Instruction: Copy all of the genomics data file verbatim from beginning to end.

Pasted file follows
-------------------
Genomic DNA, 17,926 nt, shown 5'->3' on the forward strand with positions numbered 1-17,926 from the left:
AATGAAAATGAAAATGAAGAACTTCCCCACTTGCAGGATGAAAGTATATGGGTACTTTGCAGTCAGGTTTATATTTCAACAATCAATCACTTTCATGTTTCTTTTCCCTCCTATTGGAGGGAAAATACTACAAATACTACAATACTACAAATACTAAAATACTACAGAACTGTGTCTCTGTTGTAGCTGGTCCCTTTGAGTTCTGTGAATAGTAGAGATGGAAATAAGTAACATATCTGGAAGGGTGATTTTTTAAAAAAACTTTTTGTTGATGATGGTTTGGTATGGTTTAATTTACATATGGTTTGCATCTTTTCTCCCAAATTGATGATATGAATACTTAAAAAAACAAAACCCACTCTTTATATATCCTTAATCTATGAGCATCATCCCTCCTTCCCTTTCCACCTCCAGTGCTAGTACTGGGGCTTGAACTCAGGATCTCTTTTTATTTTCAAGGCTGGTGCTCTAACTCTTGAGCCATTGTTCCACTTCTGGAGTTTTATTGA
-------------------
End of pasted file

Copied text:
Genomic DNA, 17,926 nt, shown 5'->3' on the forward strand with positions numbered 1-17,926 from the left:
AATGAAAATGAAAATGAAGAACTTCCCCACTTGCAGGATGAAAGTATATGGGTACTTTGCAGTCAGGTTTATATTTCAACAATCAATCACTTTCATGTTTCTTTTCCCTCCTATTGGAGGGAAAATACTACAAATACTACAATACTACAAATACTAAAATACTACAGAACTGTGTCTCTGTTGTAGCTGGTCCCTTTGAGTTCTGTGAATAGTAGAGATGGAAATAAGTAACATATCTGGAAGGGTGATTTTTTAAAAAAACTTTTTGTTGATGATGGTTTGGTATGGTTTAATTTACATATGGTTTGCATCTTTTCTCCCAAATTGATGATATGAATACTTAAAAAAACAAAACCCACTCTTTATATATCCTTAATCTATGAGCATCATCCCTCCTTCCCTTTCCACCTCCAGTGCTAGTACTGGGGCTTGAACTCAGGATCTCTTTTTATTTTCAAGGCTGGTGCTCTAACTCTTGAGCCATTGTTCCACTTCTGGAGTTTTATTGA